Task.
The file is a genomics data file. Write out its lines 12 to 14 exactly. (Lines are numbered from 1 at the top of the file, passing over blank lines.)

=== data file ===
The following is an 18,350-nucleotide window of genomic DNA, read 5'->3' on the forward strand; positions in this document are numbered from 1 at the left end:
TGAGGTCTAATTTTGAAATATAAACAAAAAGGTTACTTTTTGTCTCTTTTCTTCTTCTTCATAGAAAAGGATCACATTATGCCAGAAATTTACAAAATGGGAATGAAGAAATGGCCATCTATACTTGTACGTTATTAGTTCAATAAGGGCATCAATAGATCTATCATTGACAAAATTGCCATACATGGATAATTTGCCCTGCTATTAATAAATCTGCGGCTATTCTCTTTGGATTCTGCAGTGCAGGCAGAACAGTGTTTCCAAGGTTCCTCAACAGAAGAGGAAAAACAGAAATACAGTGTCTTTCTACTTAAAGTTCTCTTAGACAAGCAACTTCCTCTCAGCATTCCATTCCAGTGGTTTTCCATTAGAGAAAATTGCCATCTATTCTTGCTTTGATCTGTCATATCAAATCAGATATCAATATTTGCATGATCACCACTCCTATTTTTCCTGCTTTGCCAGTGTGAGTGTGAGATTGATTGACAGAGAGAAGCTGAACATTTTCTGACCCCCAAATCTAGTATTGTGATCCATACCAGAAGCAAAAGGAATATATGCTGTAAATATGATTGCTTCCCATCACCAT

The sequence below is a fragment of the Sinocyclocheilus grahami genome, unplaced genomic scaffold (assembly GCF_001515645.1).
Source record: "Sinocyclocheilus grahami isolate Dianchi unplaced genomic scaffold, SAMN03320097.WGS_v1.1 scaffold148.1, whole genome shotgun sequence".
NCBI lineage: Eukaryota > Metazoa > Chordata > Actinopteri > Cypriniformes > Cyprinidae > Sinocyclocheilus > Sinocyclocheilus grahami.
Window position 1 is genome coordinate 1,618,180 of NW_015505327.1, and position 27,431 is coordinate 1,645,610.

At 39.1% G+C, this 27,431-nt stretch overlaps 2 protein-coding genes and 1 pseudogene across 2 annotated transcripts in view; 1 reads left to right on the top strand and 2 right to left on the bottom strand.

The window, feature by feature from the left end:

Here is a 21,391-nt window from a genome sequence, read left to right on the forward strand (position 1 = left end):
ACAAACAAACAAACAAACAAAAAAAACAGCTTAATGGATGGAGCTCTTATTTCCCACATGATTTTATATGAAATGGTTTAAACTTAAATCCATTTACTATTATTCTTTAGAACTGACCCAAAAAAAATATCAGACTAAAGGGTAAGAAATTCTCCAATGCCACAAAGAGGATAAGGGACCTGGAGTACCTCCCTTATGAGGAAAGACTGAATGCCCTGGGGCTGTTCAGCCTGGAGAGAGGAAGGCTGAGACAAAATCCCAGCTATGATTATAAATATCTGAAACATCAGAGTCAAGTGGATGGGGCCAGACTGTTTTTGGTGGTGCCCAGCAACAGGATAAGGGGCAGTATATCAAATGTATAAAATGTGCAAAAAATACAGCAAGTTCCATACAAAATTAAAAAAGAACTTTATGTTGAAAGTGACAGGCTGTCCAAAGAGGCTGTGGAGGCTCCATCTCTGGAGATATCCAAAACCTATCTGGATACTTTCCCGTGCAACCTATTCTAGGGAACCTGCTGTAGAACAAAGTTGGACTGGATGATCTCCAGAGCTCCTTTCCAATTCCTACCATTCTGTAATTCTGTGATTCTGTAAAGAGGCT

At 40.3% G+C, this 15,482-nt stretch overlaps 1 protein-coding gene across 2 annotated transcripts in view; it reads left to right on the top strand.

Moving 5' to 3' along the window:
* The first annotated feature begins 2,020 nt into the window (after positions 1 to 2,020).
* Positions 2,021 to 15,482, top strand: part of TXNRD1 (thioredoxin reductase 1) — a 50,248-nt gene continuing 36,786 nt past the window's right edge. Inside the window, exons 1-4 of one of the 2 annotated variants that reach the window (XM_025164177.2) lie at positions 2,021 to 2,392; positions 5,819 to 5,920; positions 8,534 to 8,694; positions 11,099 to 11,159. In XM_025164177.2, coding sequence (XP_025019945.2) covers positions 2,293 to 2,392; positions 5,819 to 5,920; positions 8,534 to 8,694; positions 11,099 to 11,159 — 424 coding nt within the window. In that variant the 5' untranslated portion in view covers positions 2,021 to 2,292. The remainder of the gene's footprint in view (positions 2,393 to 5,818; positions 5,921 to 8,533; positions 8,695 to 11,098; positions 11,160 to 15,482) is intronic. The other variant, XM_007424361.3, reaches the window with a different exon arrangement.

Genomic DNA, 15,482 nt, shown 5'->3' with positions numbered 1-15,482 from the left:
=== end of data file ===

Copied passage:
Moving 5' to 3' along the window:
* The first annotated feature begins 2,020 nt into the window (after positions 1 to 2,020).
* Positions 2,021 to 15,482, top strand: part of TXNRD1 (thioredoxin reductase 1) — a 50,248-nt gene continuing 36,786 nt past the window's right edge. Inside the window, exons 1-4 of one of the 2 annotated variants that reach the window (XM_025164177.2) lie at positions 2,021 to 2,392; positions 5,819 to 5,920; positions 8,534 to 8,694; positions 11,099 to 11,159. In XM_025164177.2, coding sequence (XP_025019945.2) covers positions 2,293 to 2,392; positions 5,819 to 5,920; positions 8,534 to 8,694; positions 11,099 to 11,159 — 424 coding nt within the window. In that variant the 5' untranslated portion in view covers positions 2,021 to 2,292. The remainder of the gene's footprint in view (positions 2,393 to 5,818; positions 5,921 to 8,533; positions 8,695 to 11,098; positions 11,160 to 15,482) is intronic. The other variant, XM_007424361.3, reaches the window with a different exon arrangement.